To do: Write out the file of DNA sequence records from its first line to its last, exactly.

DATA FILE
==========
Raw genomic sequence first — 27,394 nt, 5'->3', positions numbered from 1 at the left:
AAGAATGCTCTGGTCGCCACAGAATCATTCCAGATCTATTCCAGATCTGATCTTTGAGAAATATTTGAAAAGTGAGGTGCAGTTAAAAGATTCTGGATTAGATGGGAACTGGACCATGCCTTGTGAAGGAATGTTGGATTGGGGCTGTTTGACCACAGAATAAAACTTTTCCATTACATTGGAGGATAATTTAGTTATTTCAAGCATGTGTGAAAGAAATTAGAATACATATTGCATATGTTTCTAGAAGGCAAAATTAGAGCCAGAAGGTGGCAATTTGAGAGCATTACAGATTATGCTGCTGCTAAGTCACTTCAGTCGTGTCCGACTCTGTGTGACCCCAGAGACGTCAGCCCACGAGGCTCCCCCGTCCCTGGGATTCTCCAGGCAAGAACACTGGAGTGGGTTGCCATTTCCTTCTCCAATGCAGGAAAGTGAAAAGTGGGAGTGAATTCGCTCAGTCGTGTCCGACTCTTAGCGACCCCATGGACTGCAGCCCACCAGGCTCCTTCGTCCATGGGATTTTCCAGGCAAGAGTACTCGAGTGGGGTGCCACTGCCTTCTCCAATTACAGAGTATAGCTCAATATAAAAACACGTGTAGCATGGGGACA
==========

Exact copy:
Raw genomic sequence first — 27,394 nt, 5'->3', positions numbered from 1 at the left:
AAGAATGCTCTGGTCGCCACAGAATCATTCCAGATCTATTCCAGATCTGATCTTTGAGAAATATTTGAAAAGTGAGGTGCAGTTAAAAGATTCTGGATTAGATGGGAACTGGACCATGCCTTGTGAAGGAATGTTGGATTGGGGCTGTTTGACCACAGAATAAAACTTTTCCATTACATTGGAGGATAATTTAGTTATTTCAAGCATGTGTGAAAGAAATTAGAATACATATTGCATATGTTTCTAGAAGGCAAAATTAGAGCCAGAAGGTGGCAATTTGAGAGCATTACAGATTATGCTGCTGCTAAGTCACTTCAGTCGTGTCCGACTCTGTGTGACCCCAGAGACGTCAGCCCACGAGGCTCCCCCGTCCCTGGGATTCTCCAGGCAAGAACACTGGAGTGGGTTGCCATTTCCTTCTCCAATGCAGGAAAGTGAAAAGTGGGAGTGAATTCGCTCAGTCGTGTCCGACTCTTAGCGACCCCATGGACTGCAGCCCACCAGGCTCCTTCGTCCATGGGATTTTCCAGGCAAGAGTACTCGAGTGGGGTGCCACTGCCTTCTCCAATTACAGAGTATAGCTCAATATAAAAACACGTGTAGCATGGGGACA